Calculus: Early Transcendentals 8th Edition

Published by Cengage Learning
ISBN 10: 1285741552
ISBN 13: 978-1-28574-155-0

Chapter 5 - Section 5.5 - The Substitution Rule - 5.5 Exercises - Page 418: 6


$$\int\sqrt{2t+1}dt=\frac{1}{3}\sqrt{(2t+1)^3} + C$$

Work Step by Step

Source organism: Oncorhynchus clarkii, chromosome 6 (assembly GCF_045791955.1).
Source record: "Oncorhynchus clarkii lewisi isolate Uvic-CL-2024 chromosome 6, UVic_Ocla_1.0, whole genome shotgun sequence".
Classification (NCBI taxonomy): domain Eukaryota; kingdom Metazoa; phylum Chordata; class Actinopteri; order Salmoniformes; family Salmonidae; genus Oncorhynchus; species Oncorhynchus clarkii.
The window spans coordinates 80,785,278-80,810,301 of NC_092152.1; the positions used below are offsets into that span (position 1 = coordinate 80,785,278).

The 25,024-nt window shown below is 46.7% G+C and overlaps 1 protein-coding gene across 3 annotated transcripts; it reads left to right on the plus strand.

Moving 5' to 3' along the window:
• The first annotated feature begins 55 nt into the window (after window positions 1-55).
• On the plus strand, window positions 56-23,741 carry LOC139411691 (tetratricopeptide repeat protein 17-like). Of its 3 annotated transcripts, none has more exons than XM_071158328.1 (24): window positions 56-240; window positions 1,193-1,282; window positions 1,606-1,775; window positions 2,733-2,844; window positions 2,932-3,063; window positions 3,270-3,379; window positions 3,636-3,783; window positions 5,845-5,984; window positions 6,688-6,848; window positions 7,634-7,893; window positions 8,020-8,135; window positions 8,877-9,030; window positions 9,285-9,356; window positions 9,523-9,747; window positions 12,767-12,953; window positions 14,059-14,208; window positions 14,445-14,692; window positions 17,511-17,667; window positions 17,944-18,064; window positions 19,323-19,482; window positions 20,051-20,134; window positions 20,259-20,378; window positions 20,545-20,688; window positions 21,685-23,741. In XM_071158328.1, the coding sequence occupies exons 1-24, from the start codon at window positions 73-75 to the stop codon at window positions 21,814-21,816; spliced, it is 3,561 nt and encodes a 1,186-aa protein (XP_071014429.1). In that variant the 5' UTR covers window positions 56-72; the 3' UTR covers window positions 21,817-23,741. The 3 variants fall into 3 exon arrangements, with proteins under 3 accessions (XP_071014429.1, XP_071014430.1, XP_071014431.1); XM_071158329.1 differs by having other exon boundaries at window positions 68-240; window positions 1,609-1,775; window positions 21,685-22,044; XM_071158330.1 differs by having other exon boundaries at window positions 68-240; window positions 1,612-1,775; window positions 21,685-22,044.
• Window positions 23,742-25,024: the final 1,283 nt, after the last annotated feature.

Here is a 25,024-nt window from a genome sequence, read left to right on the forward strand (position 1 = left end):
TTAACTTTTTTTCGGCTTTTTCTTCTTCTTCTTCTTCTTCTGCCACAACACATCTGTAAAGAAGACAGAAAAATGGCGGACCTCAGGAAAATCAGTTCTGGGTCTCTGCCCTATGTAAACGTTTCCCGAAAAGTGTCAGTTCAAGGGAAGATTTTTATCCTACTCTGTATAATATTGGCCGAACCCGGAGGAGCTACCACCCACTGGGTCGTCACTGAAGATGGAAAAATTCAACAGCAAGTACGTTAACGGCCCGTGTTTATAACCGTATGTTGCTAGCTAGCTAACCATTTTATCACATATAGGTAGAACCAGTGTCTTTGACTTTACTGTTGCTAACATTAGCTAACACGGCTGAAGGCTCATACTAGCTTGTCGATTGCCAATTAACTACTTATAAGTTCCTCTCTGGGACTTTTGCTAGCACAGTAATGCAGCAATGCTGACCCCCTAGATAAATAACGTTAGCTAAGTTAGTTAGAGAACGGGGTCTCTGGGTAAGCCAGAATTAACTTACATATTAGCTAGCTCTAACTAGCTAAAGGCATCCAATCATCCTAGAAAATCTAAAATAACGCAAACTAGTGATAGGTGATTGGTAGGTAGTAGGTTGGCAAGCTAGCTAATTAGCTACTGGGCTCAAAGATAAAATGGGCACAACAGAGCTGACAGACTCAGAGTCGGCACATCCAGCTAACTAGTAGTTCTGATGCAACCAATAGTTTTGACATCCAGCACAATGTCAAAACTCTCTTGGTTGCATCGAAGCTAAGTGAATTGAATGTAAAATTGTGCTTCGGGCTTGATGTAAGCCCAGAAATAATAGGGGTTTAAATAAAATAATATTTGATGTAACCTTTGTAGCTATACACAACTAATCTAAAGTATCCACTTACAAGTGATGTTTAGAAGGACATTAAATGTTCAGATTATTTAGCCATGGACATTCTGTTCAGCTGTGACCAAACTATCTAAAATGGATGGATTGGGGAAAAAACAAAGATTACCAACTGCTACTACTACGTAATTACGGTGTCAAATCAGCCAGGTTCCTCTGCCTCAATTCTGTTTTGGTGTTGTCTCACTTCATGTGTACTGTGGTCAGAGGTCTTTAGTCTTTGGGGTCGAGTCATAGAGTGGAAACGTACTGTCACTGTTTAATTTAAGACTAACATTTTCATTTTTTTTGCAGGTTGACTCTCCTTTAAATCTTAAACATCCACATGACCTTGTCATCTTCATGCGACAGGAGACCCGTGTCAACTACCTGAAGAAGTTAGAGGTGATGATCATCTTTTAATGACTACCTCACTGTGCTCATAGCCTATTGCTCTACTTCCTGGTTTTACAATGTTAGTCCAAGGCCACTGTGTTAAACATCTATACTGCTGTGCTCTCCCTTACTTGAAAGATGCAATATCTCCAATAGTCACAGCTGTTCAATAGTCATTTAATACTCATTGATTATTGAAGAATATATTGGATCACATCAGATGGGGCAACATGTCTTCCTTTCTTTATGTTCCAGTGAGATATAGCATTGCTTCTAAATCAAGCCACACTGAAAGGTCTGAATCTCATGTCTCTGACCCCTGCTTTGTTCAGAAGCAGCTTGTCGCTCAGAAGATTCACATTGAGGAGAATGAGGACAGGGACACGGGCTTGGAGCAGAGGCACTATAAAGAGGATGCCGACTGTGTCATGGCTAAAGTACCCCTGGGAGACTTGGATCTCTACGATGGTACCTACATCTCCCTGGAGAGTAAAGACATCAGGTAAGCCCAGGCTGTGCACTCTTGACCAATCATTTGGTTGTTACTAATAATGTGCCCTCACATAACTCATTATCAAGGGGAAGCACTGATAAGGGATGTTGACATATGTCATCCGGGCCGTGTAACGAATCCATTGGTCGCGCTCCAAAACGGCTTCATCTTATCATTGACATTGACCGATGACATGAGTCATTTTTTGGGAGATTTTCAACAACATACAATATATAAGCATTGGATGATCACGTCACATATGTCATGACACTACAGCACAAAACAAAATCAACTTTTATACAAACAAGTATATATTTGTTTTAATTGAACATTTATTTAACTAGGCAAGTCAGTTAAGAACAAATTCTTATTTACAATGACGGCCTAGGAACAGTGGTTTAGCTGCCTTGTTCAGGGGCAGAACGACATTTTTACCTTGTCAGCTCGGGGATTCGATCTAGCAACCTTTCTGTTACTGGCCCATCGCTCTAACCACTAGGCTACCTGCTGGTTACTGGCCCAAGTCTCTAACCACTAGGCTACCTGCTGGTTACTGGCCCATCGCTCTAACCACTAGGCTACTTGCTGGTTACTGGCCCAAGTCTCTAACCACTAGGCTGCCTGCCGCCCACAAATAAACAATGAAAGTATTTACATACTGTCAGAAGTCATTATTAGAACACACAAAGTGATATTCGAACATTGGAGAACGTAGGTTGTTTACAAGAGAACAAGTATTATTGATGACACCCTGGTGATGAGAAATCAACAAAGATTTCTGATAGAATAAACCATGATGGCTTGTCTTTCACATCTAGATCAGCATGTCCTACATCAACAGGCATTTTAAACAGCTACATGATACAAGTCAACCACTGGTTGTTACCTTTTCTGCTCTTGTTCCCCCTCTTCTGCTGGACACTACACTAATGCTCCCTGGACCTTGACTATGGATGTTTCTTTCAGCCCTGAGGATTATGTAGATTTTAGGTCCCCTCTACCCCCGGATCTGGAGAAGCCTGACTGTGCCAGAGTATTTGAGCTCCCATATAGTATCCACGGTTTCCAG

$$A=\int\sqrt{2t+1}dt$$ Let $u=2t+1$ Then $du=(2t+1)'dt=2dt$. So $dt=\frac{1}{2}du$ Substitute into $A$, we have $$A=\int \sqrt u(\frac{1}{2})du$$ $$A=\frac{1}{2}\int u^{1/2}du$$ $$A=\frac{1}{2}\frac{u^{3/2}}{\frac{3}{2}}+C$$ $$A=\frac{\sqrt{u^3}}{3}+C$$ $$A=\frac{1}{3}\sqrt{(2t+1)^3} + C$$
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